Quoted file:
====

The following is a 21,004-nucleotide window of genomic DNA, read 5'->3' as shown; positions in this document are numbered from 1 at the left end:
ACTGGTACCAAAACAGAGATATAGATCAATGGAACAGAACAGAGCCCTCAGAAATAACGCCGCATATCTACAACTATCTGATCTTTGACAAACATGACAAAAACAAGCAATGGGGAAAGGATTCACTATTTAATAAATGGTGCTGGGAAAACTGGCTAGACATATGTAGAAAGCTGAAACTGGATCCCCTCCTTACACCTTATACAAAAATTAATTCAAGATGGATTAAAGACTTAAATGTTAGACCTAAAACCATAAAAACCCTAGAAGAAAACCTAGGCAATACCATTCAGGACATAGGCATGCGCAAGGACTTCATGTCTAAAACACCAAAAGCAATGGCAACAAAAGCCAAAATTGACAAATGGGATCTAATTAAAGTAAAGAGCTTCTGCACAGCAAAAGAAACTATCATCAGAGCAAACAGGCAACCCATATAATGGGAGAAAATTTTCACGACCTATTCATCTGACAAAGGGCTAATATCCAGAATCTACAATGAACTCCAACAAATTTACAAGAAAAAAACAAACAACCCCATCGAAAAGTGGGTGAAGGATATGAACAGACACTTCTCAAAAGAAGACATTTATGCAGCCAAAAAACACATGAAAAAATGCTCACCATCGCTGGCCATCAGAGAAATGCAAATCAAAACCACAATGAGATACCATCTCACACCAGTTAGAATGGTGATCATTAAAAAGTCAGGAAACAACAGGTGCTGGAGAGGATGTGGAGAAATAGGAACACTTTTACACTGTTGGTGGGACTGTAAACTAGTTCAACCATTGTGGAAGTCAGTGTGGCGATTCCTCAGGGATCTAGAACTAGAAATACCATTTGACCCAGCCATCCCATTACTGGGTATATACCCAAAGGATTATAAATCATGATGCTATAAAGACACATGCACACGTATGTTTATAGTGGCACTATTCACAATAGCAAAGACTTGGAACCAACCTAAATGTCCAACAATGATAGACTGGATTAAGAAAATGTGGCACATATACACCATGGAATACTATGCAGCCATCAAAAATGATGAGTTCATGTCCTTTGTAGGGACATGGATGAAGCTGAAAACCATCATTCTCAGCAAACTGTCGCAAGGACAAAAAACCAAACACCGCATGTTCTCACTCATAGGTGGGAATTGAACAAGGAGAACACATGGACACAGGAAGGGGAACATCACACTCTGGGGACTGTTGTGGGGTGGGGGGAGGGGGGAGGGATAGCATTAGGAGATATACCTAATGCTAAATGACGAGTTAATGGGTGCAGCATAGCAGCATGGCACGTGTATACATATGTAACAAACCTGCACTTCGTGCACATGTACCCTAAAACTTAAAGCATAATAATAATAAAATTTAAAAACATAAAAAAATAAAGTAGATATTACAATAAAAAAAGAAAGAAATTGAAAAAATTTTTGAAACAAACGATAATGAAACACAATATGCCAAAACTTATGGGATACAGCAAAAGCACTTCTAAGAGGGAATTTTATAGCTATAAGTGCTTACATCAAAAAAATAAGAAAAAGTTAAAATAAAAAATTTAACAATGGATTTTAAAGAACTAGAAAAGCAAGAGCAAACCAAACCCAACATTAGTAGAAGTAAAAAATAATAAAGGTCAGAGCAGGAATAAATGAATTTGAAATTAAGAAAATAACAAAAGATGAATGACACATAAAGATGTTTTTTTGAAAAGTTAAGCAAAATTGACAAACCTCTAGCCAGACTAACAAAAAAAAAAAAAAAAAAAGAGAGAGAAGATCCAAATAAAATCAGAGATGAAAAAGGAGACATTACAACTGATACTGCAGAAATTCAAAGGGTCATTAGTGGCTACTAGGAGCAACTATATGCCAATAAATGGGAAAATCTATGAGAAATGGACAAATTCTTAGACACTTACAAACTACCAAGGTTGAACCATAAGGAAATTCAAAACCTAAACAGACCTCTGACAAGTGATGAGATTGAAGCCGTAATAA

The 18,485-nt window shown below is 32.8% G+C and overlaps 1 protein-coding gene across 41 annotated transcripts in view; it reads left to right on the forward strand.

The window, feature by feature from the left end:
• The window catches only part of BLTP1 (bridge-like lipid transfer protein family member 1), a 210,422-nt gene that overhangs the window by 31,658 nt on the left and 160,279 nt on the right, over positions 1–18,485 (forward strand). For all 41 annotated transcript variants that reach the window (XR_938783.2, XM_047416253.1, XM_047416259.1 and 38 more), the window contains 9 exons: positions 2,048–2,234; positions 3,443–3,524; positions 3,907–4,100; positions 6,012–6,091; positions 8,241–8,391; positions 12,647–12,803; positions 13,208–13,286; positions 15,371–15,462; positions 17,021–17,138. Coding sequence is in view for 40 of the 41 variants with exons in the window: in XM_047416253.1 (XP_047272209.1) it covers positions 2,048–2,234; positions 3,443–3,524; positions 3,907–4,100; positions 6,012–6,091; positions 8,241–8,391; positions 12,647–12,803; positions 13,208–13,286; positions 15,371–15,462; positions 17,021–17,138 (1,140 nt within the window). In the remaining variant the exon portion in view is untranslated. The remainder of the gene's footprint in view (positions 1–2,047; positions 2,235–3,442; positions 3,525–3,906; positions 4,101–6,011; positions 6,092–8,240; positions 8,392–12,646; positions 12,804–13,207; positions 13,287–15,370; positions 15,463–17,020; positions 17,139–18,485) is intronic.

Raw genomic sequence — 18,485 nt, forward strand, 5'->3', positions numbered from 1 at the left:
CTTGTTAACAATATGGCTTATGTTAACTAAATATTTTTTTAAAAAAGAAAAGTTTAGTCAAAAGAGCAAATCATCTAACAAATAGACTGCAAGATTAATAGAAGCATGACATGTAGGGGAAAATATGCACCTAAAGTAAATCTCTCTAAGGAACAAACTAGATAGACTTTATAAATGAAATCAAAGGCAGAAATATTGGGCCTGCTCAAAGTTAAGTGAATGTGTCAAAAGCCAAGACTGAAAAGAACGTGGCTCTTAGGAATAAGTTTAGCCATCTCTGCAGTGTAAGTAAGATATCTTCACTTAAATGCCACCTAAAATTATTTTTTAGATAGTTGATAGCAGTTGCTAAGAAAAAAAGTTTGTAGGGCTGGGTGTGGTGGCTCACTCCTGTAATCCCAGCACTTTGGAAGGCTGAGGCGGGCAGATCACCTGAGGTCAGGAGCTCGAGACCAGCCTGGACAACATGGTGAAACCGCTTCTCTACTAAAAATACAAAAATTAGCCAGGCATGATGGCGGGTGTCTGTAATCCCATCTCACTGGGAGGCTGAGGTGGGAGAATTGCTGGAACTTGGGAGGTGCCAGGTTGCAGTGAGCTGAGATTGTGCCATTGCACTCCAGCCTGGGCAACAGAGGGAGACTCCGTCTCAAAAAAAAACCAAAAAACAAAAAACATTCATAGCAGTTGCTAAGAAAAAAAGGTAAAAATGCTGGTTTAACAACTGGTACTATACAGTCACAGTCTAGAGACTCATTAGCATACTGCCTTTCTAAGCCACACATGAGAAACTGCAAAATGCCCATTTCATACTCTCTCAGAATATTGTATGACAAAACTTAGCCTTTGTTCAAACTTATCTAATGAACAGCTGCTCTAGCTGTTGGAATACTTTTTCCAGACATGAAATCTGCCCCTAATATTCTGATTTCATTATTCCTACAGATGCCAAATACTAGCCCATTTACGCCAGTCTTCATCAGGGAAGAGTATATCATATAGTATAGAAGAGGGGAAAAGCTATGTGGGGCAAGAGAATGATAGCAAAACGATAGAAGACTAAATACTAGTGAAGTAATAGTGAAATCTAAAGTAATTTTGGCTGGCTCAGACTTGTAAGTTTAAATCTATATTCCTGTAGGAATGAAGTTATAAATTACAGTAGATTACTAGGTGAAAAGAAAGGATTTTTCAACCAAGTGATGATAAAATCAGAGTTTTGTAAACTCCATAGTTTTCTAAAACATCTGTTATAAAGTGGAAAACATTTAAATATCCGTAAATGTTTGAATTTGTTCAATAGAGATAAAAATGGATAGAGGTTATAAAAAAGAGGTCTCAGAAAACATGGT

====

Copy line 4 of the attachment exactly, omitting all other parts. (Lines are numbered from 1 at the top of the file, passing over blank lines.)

The window, feature by feature from the left end: